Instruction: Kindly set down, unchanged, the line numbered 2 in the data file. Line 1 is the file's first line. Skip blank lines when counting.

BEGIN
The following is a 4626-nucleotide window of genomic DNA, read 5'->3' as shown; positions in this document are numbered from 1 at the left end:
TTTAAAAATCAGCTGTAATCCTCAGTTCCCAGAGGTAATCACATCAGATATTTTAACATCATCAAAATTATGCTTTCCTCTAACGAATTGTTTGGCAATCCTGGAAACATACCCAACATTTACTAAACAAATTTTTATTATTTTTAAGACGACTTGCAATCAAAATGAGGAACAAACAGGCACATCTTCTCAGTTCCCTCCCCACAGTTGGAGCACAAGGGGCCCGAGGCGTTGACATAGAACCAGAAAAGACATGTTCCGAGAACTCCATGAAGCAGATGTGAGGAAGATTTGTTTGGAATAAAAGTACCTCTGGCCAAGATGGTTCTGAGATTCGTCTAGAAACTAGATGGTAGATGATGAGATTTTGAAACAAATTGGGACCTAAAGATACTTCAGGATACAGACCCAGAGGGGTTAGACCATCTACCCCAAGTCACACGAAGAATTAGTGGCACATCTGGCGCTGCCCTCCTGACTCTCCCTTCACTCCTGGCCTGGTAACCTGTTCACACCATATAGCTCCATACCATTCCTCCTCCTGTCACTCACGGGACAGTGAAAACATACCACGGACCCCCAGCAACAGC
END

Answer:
TTTAAAAATCAGCTGTAATCCTCAGTTCCCAGAGGTAATCACATCAGATATTTTAACATCATCAAAATTATGCTTTCCTCTAACGAATTGTTTGGCAATCCTGGAAACATACCCAACATTTACTAAACAAATTTTTATTATTTTTAAGACGACTTGCAATCAAAATGAGGAACAAACAGGCACATCTTCTCAGTTCCCTCCCCACAGTTGGAGCACAAGGGGCCCGAGGCGTTGACATAGAACCAGAAAAGACATGTTCCGAGAACTCCATGAAGCAGATGTGAGGAAGATTTGTTTGGAATAAAAGTACCTCTGGCCAAGATGGTTCTGAGATTCGTCTAGAAACTAGATGGTAGATGATGAGATTTTGAAACAAATTGGGACCTAAAGATACTTCAGGATACAGACCCAGAGGGGTTAGACCATCTACCCCAAGTCACACGAAGAATTAGTGGCACATCTGGCGCTGCCCTCCTGACTCTCCCTTCACTCCTGGCCTGGTAACCTGTTCACACCATATAGCTCCATACCATTCCTCCTCCTGTCACTCACGGGACAGTGAAAACATACCACGGACCCCCAGCAACAGC